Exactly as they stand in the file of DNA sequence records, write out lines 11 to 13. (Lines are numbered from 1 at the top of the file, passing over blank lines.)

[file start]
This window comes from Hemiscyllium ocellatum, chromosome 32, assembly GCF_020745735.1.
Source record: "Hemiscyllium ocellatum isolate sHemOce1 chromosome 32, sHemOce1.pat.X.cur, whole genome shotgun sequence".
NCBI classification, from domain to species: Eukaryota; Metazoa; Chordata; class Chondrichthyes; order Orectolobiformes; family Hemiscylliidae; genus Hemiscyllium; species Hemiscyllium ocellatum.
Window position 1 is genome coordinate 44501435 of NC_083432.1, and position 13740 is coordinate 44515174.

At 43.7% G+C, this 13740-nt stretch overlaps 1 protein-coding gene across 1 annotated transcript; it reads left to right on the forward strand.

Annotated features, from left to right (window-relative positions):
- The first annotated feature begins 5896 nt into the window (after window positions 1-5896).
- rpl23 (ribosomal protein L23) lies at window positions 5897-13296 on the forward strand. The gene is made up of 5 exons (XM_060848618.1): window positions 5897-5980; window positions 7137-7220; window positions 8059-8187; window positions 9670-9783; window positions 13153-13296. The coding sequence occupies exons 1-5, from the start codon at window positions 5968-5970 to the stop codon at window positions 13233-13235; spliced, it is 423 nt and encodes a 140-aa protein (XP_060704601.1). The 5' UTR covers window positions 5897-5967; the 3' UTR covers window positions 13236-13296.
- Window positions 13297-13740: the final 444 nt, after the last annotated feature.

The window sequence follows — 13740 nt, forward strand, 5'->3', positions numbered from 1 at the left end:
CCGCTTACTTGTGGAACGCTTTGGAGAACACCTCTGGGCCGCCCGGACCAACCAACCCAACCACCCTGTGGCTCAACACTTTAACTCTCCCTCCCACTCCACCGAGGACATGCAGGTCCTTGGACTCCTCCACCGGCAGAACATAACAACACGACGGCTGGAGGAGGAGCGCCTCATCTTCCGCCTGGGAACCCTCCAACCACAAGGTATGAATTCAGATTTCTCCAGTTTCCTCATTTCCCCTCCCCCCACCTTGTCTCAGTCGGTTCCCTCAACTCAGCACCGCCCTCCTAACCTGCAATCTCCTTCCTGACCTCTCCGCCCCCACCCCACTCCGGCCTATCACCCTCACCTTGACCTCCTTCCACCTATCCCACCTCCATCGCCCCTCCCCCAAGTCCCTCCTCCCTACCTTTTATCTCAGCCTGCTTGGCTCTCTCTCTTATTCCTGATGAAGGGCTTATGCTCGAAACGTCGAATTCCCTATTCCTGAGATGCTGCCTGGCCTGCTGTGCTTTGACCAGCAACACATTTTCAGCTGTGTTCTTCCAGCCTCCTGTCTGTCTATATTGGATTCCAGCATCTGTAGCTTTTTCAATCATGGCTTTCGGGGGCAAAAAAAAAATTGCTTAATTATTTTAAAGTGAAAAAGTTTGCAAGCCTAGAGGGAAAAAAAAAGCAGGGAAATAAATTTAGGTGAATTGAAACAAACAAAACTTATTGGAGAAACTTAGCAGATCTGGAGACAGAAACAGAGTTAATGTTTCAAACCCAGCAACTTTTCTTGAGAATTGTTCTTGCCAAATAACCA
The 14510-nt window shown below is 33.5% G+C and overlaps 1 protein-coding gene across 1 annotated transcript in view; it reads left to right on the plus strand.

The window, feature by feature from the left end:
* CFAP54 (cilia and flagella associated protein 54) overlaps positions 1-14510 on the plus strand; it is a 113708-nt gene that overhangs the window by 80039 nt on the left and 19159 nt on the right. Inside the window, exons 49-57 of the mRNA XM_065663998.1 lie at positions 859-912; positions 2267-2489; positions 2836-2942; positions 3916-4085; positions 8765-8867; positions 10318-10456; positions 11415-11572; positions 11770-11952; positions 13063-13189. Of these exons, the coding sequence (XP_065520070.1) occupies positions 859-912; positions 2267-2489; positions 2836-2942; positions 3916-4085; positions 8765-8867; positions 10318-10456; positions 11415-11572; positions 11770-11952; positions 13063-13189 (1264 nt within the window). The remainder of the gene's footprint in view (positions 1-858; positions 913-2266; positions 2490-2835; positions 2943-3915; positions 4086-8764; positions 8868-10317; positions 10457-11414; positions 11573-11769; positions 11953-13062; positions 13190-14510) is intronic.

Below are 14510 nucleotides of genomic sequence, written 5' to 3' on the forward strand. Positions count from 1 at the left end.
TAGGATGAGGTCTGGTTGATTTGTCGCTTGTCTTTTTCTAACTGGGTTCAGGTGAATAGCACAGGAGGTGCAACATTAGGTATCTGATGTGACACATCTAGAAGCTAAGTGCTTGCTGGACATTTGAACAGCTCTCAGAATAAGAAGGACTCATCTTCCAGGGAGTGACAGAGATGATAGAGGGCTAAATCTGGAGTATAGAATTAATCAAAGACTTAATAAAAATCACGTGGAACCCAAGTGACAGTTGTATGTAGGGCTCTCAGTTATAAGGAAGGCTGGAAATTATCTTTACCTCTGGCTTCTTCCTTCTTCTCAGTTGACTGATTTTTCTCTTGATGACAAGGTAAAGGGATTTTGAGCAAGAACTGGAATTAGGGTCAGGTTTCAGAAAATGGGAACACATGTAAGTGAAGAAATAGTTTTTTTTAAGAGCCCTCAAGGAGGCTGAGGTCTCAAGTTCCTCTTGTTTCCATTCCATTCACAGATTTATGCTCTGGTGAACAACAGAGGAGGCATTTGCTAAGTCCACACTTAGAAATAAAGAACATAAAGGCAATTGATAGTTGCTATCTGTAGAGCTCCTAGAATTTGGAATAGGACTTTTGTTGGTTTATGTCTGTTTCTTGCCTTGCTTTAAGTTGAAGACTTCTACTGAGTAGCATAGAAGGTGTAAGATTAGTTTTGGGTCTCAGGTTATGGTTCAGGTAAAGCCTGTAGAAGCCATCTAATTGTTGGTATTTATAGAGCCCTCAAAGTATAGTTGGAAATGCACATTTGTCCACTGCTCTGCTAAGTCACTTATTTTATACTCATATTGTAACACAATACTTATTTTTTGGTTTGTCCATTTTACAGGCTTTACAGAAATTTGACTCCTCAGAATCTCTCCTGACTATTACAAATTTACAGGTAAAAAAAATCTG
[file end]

CCGCTTACTTGTGGAACGCTTTGGAGAACACCTCTGGGCCGCCCGGACCAACCAACCCAACCACCCTGTGGCTCAACACTTTAACTCTCCCTCCCACTCCACCGAGGACATGCAGGTCCTTGGACTCCTCCACCGGCAGAACATAACAACACGACGGCTGGAGGAGGAGCGCCTCATCTTCCGCCTGGGAACCCTCCAACCACAAGGTATGAATTCAGATTTCTCCAGTTTCCTCATTTCCCCTCCCCCCACCTTGTCTCAGTCGGTTCCCTCAACTCAGCACCGCCCTCCTAACCTGCAATCTCCTTCCTGACCTCTCCGCCCCCACCCCACTCCGGCCTATCACCCTCACCTTGACCTCCTTCCACCTATCCCACCTCCATCGCCCCTCCCCCAAGTCCCTCCTCCCTACCTTTTATCTCAGCCTGCTTGGCTCTCTCTCTTATTCCTGATGAAGGGCTTATGCTCGAAACGTCGAATTCCCTATTCCTGAGATGCTGCCTGGCCTGCTGTGCTTTGACCAGCAACACATTTTCAGCTGTGTTCTTCCAGCCTCCTGTCTGTCTATATTGGATTCCAGCATCTGTAGCTTTTTCAATCATGGCTTTCGGGGGCAAAAAAAAAATTGCTTAATTATTTTAAAGTGAAAAAGTTTGCAAGCCTAGAGGGAAAAAAAAAGCAGGGAAATAAATTTAGGTGAATTGAAACAAACAAAACTTATTGGAGAAACTTAGCAGATCTGGAGACAGAAACAGAGTTAATGTTTCAAACCCAGCAACTTTTCTTGAGAATTGTTCTTGCCAAATAACCA
The 14510-nt window shown below is 33.5% G+C and overlaps 1 protein-coding gene across 1 annotated transcript in view; it reads left to right on the plus strand.

The window, feature by feature from the left end: